* Embezzlement - The willful taking or converting to one’s own use another person’s money or property which was lawfully acquired by the wrongdoer by reason of some office, employment, or position of trust.
* Arson - Purposely setting fire to a house or other building.
* Extortion/blackmail - The obtaining of property from another by wrongful use of actual or threatened force, violence, or fear or under color of official rights.
* Receiving Stolen Property - Knowingly accepting buying, or concealing goods that were illegally obtained by another person.
* Fraud - The false representation of a matter of fact, whether by words or by conduct, by false or misleading allegations, or by concealment of that which should have been disclosed, which deceives and is intended to deceive, and cause legal harm.
* Forgery - The fraudulent making of false writing having apparent legal significance.
* Counterfeiting - Falsely making, forging, or altering any obligation or other security of the Federal Republic of Nigeria, with intent to defraud.
Morals” Offenses - Violations of virtue in sexual conduct (for example, fornication, seduction, prostitution, adultery, illicit cohabitation, sodomy, bigamy, and incest).
Public Order Offenses - Violation that constitutes a threat to public safety or peace (for example, disorderly conduct, loitering, unlawful assembly, drug offenses, driving while intoxicated).
Offenses against the Government - Crimes motivated by the desire to effect social change or to rebel against perceived unfair laws and government (for example, treason, sedition, hindering apprehension or prosecution of a felon, perjury, and bribery).
Offenses by Government - Harms inflicted upon people by their own governments or the government of others (for example, genocide and torture, police brutality, civil rights violations, and political bribe-taking).
(1) Hate Crimes - Criminal offenses committed against a person, property, or society and motivated, in whole or in part by the offender’s bias on grounds of ethnicity, religion, or sexual orientation group.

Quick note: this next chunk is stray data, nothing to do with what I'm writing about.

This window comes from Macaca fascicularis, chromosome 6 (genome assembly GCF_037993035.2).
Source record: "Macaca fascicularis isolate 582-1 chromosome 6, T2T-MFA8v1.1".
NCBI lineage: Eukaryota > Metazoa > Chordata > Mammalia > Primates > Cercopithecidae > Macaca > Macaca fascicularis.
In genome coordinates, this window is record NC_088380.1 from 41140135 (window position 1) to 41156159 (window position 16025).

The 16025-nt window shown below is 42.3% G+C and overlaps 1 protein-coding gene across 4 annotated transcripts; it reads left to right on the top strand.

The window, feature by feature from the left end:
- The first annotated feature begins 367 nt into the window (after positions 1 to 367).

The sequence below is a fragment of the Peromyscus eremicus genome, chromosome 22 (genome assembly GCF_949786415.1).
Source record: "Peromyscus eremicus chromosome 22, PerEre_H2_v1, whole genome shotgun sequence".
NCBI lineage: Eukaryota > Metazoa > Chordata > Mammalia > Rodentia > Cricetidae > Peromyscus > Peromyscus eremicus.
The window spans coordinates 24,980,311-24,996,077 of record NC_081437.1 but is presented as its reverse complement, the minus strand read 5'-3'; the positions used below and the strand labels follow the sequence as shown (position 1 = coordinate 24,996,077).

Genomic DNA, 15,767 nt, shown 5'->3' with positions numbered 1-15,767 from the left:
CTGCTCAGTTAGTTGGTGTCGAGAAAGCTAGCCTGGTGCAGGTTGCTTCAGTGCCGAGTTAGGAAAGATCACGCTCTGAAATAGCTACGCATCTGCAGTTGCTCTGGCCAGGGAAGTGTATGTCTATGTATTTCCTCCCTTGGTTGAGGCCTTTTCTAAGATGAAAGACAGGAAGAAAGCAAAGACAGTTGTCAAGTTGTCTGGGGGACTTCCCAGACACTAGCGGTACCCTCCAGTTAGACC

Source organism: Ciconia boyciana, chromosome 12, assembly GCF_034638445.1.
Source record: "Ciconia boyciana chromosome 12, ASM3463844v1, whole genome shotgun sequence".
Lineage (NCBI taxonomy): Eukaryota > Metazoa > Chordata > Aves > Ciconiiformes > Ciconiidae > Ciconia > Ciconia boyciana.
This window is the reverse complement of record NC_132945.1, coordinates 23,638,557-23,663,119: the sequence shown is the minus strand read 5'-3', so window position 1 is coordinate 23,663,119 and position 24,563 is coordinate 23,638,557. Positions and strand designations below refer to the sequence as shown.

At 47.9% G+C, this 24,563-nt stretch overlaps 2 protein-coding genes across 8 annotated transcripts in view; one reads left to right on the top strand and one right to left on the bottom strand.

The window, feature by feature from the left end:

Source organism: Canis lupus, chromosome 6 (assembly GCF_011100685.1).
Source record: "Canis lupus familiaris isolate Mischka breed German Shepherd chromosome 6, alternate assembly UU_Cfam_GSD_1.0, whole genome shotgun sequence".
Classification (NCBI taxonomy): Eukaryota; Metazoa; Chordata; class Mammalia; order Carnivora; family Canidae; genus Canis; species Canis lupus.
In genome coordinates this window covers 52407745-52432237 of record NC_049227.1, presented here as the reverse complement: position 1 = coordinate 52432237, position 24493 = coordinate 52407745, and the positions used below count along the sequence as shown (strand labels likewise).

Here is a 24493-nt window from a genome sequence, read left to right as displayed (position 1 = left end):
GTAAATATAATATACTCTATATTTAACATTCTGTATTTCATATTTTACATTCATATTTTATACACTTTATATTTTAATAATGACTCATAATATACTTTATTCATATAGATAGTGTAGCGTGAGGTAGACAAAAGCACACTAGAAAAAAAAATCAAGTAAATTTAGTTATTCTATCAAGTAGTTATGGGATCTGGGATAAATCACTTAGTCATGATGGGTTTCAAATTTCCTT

(2) Organized Crimes - Unlawful acts of members of highly organized and disciplined associations engaged in supplying illegal goods and services, such as gambling, prostitution, loan sharking, narcotics, and labor racketeering.
(3) White-Collar and Corporate Crimes - Generally nonviolent offenses committed for financial gain by means of deception by entrepreneurs and other professionals who utilize their special occupational skills and opportunities (for example, environmental pollution, manufacture and sale of unsafe products, price-fixing, price gouging, and deceptive advertising).
(4) Occupational Crimes - Offenses committed through opportunities created in the course of a legal business or profession and crimes committed by professionals, such as lawyers and doctors, acting in their professional capacities.
(5) Victimless Crimes - Offenses involving a willing and private exchange of goods or services that are in strong demand but are illegal (for example, gambling, prostitution, drug law violations, and homosexual acts between consenting adults).
Ohio O. Ojeagbase - MBA, MSc, ERMAP, D.Min, PhD
Publisher, ProbitasReport (Online Integrity-In-Business News Reporting & Debt Recovery Firm)
National Coordinator of CAFFIN (COALITION AGAINST FINANCIAL FRAUD IN NIGERIA)
Email: firstname.lastname@example.org And Tel: +2347088325000